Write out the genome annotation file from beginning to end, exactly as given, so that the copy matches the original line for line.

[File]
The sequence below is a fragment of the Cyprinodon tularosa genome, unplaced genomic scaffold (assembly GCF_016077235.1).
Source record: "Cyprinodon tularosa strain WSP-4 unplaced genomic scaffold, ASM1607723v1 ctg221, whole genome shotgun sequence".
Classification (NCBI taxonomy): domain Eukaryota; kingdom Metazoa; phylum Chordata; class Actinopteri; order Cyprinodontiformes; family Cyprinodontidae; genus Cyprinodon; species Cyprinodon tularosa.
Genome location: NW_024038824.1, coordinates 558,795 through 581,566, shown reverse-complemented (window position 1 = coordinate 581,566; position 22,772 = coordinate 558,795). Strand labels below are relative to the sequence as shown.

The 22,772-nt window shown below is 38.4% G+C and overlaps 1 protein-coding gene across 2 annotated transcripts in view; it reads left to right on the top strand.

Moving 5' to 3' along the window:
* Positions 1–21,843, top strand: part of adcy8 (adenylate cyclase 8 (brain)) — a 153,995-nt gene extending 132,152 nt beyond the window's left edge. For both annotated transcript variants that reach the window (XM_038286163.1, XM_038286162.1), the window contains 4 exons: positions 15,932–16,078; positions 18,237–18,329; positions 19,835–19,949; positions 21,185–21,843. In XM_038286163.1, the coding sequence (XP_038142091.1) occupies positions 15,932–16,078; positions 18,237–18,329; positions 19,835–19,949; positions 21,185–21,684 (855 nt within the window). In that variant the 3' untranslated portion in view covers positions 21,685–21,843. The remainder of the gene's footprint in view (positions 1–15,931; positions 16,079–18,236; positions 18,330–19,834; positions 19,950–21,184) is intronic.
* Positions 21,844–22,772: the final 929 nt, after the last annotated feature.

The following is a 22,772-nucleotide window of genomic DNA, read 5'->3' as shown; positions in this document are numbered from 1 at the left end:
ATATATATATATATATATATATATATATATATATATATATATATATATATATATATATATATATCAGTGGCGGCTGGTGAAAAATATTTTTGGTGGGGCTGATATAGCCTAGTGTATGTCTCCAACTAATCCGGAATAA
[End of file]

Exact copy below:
The sequence below is a fragment of the Cyprinodon tularosa genome, unplaced genomic scaffold (assembly GCF_016077235.1).
Source record: "Cyprinodon tularosa strain WSP-4 unplaced genomic scaffold, ASM1607723v1 ctg221, whole genome shotgun sequence".
Classification (NCBI taxonomy): domain Eukaryota; kingdom Metazoa; phylum Chordata; class Actinopteri; order Cyprinodontiformes; family Cyprinodontidae; genus Cyprinodon; species Cyprinodon tularosa.
Genome location: NW_024038824.1, coordinates 558,795 through 581,566, shown reverse-complemented (window position 1 = coordinate 581,566; position 22,772 = coordinate 558,795). Strand labels below are relative to the sequence as shown.

The 22,772-nt window shown below is 38.4% G+C and overlaps 1 protein-coding gene across 2 annotated transcripts in view; it reads left to right on the top strand.

Moving 5' to 3' along the window:
* Positions 1–21,843, top strand: part of adcy8 (adenylate cyclase 8 (brain)) — a 153,995-nt gene extending 132,152 nt beyond the window's left edge. For both annotated transcript variants that reach the window (XM_038286163.1, XM_038286162.1), the window contains 4 exons: positions 15,932–16,078; positions 18,237–18,329; positions 19,835–19,949; positions 21,185–21,843. In XM_038286163.1, the coding sequence (XP_038142091.1) occupies positions 15,932–16,078; positions 18,237–18,329; positions 19,835–19,949; positions 21,185–21,684 (855 nt within the window). In that variant the 3' untranslated portion in view covers positions 21,685–21,843. The remainder of the gene's footprint in view (positions 1–15,931; positions 16,079–18,236; positions 18,330–19,834; positions 19,950–21,184) is intronic.
* Positions 21,844–22,772: the final 929 nt, after the last annotated feature.

The following is a 22,772-nucleotide window of genomic DNA, read 5'->3' as shown; positions in this document are numbered from 1 at the left end:
ATATATATATATATATATATATATATATATATATATATATATATATATATATATATATATATATCAGTGGCGGCTGGTGAAAAATATTTTTGGTGGGGCTGATATAGCCTAGTGTATGTCTCCAACTAATCCGGAATAA